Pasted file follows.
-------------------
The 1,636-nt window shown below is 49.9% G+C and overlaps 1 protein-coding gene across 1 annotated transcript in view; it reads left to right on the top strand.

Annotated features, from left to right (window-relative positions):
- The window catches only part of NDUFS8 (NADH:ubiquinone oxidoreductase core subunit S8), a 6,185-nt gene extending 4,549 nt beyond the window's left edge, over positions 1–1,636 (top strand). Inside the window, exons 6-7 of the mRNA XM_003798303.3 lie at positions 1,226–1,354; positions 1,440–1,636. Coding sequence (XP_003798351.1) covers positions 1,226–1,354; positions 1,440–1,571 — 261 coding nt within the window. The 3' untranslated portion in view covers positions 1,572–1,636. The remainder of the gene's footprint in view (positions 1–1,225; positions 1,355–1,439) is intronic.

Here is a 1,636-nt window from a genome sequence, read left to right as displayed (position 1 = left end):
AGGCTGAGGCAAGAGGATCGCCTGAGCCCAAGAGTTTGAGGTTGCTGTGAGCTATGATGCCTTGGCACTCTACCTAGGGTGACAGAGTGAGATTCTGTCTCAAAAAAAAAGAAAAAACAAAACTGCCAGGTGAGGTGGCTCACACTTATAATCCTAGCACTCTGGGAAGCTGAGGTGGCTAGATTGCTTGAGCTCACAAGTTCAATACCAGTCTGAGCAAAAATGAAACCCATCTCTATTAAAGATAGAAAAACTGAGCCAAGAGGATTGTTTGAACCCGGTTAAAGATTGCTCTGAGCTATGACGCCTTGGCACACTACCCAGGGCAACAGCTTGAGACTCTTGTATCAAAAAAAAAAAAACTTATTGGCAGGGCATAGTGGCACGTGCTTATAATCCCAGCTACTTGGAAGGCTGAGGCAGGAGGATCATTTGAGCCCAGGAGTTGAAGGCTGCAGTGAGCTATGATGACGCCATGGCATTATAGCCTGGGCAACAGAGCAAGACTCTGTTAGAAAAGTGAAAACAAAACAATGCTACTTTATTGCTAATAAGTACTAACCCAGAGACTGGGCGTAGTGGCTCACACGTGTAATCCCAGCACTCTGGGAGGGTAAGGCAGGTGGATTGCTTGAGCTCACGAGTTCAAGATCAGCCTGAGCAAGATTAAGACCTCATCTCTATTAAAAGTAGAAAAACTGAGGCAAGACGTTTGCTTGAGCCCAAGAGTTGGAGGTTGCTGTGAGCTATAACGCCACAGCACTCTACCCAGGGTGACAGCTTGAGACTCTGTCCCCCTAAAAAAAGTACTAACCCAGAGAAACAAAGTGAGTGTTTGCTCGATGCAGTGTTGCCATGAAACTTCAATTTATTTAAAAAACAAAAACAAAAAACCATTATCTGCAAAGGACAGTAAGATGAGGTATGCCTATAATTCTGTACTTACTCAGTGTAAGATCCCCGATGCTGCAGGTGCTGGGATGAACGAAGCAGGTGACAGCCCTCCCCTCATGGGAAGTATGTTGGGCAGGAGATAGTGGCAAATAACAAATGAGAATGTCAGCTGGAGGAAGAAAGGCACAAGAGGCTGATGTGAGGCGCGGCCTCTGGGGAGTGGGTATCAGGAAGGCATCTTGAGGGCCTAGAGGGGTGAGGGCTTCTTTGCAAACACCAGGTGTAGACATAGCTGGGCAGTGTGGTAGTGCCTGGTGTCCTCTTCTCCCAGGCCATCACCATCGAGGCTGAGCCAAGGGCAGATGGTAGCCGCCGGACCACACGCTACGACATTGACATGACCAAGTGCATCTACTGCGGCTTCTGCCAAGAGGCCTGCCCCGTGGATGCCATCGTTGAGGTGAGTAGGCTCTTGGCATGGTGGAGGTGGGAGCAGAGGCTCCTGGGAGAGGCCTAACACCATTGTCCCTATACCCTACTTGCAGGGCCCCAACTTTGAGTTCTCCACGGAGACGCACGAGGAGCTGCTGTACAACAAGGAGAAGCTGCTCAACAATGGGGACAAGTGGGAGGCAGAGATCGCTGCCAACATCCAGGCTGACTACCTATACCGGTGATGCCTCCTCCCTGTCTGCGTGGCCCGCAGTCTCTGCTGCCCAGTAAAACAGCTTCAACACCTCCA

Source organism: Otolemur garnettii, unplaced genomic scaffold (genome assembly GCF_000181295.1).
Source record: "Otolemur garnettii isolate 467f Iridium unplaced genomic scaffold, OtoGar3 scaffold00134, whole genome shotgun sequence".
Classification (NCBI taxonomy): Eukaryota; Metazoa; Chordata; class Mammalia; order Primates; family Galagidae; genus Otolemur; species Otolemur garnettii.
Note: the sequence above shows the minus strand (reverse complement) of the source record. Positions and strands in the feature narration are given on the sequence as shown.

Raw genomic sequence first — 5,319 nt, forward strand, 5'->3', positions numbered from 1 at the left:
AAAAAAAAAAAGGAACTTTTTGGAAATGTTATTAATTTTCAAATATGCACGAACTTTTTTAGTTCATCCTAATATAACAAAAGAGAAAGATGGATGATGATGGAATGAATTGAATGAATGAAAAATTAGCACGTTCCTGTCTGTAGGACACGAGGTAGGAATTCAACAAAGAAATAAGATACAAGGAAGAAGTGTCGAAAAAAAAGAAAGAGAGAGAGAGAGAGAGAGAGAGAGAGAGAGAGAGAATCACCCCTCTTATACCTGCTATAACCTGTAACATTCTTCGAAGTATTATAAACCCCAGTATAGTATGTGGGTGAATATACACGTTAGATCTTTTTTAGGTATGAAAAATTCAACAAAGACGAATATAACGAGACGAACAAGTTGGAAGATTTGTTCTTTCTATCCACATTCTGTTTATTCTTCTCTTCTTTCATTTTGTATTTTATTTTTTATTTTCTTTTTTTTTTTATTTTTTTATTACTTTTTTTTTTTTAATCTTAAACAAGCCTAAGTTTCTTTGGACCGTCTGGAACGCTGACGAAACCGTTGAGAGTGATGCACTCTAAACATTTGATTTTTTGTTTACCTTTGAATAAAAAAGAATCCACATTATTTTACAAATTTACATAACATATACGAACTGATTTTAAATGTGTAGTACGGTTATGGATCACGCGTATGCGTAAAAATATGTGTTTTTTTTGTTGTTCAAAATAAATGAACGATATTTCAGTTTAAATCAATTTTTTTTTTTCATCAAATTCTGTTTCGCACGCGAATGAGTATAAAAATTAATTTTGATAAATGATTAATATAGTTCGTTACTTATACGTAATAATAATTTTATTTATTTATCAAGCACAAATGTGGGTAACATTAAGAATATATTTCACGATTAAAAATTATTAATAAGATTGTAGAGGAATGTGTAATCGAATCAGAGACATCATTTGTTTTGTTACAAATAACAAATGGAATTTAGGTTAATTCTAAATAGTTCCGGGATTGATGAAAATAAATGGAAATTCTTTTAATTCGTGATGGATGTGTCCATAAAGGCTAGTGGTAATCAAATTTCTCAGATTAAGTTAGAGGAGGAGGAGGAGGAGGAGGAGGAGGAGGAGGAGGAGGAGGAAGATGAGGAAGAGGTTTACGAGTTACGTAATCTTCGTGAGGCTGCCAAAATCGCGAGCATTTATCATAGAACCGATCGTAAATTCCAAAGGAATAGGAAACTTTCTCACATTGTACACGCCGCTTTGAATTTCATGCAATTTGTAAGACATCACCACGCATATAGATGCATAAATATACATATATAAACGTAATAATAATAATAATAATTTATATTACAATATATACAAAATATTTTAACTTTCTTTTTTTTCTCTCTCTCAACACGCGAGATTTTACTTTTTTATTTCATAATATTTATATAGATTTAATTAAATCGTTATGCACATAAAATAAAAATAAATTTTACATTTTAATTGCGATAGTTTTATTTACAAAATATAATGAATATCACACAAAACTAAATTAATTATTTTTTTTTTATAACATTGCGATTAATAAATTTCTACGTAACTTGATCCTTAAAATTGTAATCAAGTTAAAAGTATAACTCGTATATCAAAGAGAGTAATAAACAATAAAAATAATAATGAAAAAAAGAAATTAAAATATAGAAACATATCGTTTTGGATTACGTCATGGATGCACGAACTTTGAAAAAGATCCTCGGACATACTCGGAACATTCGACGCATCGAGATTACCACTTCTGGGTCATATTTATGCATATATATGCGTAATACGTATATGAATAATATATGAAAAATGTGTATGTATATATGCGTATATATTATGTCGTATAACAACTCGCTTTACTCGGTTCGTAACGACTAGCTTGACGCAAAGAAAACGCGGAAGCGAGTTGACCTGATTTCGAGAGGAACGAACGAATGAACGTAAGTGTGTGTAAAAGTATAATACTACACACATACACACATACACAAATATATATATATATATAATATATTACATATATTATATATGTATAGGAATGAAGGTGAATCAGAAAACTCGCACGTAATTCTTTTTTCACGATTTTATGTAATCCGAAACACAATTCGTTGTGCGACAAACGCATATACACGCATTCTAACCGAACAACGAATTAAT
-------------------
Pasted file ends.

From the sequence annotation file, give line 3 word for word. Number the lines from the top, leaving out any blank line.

- The window catches only part of NDUFS8 (NADH:ubiquinone oxidoreductase core subunit S8), a 6,185-nt gene extending 4,549 nt beyond the window's left edge, over positions 1–1,636 (top strand). Inside the window, exons 6-7 of the mRNA XM_003798303.3 lie at positions 1,226–1,354; positions 1,440–1,636. Coding sequence (XP_003798351.1) covers positions 1,226–1,354; positions 1,440–1,571 — 261 coding nt within the window. The 3' untranslated portion in view covers positions 1,572–1,636. The remainder of the gene's footprint in view (positions 1–1,225; positions 1,355–1,439) is intronic.